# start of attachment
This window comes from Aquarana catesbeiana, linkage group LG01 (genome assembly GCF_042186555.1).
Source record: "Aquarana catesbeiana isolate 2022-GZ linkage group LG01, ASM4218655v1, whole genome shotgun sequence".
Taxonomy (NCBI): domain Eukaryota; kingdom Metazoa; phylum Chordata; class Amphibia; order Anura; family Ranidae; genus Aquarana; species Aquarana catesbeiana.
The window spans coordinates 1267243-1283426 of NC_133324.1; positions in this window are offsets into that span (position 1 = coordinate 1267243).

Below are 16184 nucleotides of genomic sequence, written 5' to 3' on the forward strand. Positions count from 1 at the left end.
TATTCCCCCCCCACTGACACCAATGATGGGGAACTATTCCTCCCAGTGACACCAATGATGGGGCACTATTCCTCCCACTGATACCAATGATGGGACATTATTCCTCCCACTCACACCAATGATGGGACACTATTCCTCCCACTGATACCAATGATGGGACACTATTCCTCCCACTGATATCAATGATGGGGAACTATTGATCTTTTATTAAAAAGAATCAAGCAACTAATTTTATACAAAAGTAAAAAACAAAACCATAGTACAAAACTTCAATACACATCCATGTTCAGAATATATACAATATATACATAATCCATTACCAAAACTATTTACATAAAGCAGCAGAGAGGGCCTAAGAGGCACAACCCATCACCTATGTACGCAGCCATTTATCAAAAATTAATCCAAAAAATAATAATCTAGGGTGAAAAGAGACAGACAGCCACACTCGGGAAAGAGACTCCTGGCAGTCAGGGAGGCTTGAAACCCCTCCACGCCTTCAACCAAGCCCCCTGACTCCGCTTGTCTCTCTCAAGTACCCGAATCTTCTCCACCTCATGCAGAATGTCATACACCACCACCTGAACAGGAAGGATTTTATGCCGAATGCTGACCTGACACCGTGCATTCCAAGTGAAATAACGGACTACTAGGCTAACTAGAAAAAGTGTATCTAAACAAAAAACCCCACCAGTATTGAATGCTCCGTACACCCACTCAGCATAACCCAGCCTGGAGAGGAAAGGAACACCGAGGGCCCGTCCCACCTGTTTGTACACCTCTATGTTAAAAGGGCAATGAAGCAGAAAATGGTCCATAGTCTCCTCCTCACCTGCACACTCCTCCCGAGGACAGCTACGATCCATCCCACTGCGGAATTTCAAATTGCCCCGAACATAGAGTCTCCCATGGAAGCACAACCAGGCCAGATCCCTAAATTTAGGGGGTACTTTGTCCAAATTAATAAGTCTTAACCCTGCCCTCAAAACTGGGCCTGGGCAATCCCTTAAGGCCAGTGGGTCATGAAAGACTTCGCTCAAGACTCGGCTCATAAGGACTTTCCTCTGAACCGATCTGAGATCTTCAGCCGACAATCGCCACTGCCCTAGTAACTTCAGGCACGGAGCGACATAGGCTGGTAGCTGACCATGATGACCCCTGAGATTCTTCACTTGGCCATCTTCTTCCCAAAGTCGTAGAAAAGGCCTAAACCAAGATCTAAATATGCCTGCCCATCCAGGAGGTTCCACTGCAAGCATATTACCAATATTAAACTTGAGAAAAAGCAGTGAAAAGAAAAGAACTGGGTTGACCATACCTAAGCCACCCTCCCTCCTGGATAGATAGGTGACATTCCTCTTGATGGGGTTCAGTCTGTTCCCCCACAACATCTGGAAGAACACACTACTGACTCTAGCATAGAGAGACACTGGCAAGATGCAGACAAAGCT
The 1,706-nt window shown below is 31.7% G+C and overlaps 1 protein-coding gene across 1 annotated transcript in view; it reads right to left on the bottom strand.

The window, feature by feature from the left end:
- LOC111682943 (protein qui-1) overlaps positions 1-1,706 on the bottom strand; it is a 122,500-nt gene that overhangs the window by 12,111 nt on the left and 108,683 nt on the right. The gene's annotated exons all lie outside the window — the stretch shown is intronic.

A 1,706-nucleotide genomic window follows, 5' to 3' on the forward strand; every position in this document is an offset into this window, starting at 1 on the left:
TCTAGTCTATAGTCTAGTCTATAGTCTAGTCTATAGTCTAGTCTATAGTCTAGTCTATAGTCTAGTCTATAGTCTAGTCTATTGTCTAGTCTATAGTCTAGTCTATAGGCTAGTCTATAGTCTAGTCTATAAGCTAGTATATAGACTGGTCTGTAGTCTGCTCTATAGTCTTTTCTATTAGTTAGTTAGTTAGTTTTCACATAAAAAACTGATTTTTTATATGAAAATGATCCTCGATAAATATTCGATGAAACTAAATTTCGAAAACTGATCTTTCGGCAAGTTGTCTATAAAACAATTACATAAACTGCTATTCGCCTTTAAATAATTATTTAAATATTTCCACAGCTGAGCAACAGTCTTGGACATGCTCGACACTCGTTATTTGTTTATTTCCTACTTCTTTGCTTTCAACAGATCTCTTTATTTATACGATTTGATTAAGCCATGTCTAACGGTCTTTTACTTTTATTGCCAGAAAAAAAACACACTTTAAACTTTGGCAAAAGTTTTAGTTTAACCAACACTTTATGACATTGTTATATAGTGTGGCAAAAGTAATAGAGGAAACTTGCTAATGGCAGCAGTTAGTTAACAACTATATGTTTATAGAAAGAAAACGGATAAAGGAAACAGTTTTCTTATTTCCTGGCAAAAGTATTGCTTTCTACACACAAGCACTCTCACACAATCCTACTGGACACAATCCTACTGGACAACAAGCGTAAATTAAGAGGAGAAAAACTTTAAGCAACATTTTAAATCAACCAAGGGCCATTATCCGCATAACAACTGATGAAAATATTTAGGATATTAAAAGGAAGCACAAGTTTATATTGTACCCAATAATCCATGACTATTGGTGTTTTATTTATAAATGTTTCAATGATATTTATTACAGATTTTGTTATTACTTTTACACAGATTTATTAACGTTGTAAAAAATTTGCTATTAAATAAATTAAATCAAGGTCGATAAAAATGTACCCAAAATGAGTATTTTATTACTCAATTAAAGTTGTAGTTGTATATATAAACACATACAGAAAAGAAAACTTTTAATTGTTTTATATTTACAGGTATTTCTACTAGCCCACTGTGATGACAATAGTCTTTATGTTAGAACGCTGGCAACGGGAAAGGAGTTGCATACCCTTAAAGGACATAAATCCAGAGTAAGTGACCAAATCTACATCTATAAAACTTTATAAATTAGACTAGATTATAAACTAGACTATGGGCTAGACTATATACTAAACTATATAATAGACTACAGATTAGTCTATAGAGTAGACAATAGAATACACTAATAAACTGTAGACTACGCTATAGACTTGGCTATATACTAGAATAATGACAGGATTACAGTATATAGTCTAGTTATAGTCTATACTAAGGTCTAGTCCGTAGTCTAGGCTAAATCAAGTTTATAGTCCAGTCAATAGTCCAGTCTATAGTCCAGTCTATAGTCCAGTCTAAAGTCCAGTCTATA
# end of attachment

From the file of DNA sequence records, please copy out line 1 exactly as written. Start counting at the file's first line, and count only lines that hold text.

This window comes from Aquarana catesbeiana, linkage group LG01 (genome assembly GCF_042186555.1).